Not only do traditional nonstick cookware have PFAS – after-all Teflon was one of the originators in using it – but, their manufacturing process has a high output of environmental toxins. That’s what the movie Dark Waters was all about!
Also, from a functionality perspective, they’re less durable than stainless steel, and the coating can scratch or chip. You cannot use sharp or metal utensils (silicone utensils are best for nonstick pots and pans) and they require careful storage, use, and cleaning to protect the nonstick coating. Furthermore, you cannot cook on high heat because it will damage the nonstick coating and increase chemical leaching into food.
So, not only can they release potentially toxic chemicals into your food when heated, they can be be toxic to our environment from manufacturing and won’t last long regardless.
Would NOT Recommend: “Ceramic Nonstick” aka Thermolon and Sol-Gel
Made with “ceramic nonstick coatings” – no, they aren’t actually. Proprietary Thermolon (Green Pan) and sol-gel (Always, Caraway and others) are actually made of mostly sand ceramic but have the additions of organic and inorganic undisclosed polymers, so we don’t know what it’s made of. According to the manufacturer, “Sol-gel is not a ceramic. The associated technology is a mix of totally different chemistry types, namely organic and inorganic. Although sol-gel coatings carry many of the same characteristics as ceramics, they do so to a lesser degree.”
While these ceramic nonstick coatings are free of fluoropolymers, it’s not clear what they are made of and what that risk is. The fact that the hyperlink on their page to the materials goes to one where Teflon has rebranded doesn’t given me confidence, especially since we see in 3rd party testing that other potentially hazardous (undisclosed) chemicals are found, like BPA.
This is especially concerning when the Wirecutter review in the NYT noted the coating chipped after only a few months of use and that the slippery, nonstick coating wore off after about a year of use. Thus, we can imagine it’s going into our food (and bodies). And, if the pan wears out, even if the coating is safe, it’s not environmentally-friendly to replace annually.
Green Pan, made with Thermolon
I love that our family’s original non-stick alternative, GreenPan, “created the first, and best, alternative in 2007 with our healthy ceramic nonstick. It starts with nature—the raw material for our coating is sand. Unlike traditional nonstick coatings, Thermolon™ is manufactured without PFAS, PFOA, lead, or cadmium.” But what binds the sand to the pan?
Now that I know more about what else is in the coating, it’s not something I will choose to purchase again. Since after a couple of years we mangled the coating, I imagine it’s a proprietary version of Sol-Gel. It was impossible to get clean and tons of chipping and scratching.
Always Pan by Our Place, made with Sol-Gel
I love that Our Place published the testing reports. I don’t love that they won’t disclose the full ingredients of what the Sol-gel is made of. According to the Wirecutter review in the NYT, the Always Pan is difficult to clean (more than stainless steel). Even hand-washing after each use led to spotted staining within a few months. The article also showed that feedback is consistent about chipping and that the slippery, nonstick coating wore off after only a few months.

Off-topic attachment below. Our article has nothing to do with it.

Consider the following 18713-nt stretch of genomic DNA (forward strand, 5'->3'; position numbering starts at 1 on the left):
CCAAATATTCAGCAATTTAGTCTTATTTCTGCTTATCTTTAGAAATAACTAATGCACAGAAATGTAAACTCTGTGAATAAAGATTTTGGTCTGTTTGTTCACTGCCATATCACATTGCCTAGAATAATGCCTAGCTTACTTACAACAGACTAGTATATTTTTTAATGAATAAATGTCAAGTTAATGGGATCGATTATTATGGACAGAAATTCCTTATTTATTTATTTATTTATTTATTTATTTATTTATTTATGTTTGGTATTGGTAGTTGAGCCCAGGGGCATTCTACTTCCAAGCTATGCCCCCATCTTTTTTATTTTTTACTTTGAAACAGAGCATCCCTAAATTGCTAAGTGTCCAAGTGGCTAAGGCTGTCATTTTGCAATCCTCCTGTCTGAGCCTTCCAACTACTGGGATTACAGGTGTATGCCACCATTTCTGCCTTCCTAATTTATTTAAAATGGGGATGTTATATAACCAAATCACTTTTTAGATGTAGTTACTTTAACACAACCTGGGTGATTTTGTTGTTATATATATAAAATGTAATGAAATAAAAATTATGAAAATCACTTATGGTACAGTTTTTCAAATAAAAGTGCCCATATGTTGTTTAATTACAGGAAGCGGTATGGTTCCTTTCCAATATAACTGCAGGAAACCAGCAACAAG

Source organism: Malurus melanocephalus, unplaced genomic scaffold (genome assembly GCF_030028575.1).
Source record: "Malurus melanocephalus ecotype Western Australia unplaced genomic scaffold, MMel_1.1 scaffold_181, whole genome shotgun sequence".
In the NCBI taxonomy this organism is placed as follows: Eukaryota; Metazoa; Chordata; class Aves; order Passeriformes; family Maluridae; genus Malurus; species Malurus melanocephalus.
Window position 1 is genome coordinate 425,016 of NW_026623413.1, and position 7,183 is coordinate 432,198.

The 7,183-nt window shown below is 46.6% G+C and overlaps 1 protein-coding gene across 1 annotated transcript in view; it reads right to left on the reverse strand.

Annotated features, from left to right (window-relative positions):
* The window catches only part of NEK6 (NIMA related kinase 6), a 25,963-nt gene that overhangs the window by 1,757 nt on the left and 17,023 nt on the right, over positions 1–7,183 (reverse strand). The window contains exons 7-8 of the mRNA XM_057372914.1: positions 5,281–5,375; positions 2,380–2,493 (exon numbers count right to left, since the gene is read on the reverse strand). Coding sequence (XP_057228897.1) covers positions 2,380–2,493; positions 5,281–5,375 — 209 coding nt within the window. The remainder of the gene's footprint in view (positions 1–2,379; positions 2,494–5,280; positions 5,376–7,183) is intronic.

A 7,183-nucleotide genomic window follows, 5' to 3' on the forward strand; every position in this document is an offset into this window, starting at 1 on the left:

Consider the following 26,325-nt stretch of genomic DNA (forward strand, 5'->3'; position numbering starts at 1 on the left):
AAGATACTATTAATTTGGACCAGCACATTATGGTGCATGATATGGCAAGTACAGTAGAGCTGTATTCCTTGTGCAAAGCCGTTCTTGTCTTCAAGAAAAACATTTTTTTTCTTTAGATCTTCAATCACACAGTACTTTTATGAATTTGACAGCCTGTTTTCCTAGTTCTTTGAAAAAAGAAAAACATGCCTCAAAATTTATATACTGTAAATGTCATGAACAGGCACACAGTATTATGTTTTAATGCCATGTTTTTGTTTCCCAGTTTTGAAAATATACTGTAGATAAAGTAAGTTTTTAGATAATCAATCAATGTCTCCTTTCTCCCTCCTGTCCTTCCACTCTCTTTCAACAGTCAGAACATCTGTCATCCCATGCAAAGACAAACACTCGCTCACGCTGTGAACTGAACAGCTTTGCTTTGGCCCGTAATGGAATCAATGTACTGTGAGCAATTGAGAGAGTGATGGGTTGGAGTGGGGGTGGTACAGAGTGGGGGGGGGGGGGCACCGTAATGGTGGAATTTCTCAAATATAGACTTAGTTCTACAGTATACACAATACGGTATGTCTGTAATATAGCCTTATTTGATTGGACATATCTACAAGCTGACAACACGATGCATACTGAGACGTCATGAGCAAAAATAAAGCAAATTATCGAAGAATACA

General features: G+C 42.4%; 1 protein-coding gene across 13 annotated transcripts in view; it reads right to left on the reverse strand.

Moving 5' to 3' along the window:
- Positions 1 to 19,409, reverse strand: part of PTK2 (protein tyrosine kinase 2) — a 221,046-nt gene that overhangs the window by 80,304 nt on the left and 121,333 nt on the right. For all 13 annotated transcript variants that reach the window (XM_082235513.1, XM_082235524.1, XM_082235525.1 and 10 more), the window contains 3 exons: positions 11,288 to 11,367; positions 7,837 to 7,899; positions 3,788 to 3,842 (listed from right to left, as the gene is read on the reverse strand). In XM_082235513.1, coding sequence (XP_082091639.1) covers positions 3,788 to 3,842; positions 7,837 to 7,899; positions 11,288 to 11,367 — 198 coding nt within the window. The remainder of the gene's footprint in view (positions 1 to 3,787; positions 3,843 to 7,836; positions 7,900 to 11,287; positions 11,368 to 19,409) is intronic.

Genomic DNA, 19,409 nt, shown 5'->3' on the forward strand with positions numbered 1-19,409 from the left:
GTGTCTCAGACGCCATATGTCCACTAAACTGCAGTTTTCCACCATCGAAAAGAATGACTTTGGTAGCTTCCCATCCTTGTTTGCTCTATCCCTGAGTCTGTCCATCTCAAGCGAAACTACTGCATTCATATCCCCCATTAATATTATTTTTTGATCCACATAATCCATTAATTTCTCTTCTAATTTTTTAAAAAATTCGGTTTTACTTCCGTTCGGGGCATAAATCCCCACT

Caraway, made with Sol-Gel
According to the Wirecutter review in the NYT, the testers stopped using the pans when they were no longer reliably nonstick anymore. “It’s tricky to cook eggs or other delicate items on it and even then I still feel like I should baby it a little, to prevent further wear.”
What We Use and Recommend
I am so excited to share about a new-to-me brand we are loving and a couple tried and true favorites that have been in our kitchen for decades.
Stainless Steel, 360 Cookware
I didn’t think stainless steel could be non-stick without a coating, but the dream is alive, my friends! Stainless steel is one of a chef’s go-to cookware items for a reason. And now, because of 360’s innovative sanding process to finish the construction, it is also non-stick and has a built-in proprietary Vapor Cooking Method. If you choose to use a lid with this method, it allows you to cook waterless – retaining more vitamins and nutrients in vegetables.
Their stainless steel cookware pans use a dry sanding process which gives it a non-porous surface. That’s why and how non-stick prevents sticking – by removing pores on the surface where food “sticks”. With their innovative technique, no more chemical coatings are needed! This also allows for easy clean up – the kids put it in the dishwasher, and it was magic. It cleaned and cooked more evenly without sticking better than our GreenPan, which does have a chemical coating!
360 Cookware is made of three primary metals: 1) The inside layer (cooking surface) is Surgical Grade Stainless Steel. 2) The outside layer (sits on the burner) is T-400 series stainless steel which has a lower nickel content and high carbon steel content to interact on induction cook tops. 3) These two layers of stainless steel surround a layer of aluminum, which ensures superior heat conduction and even heating. The layers are bonded to ensure your food never comes into contact with anything potentially hazardous, such as aluminum.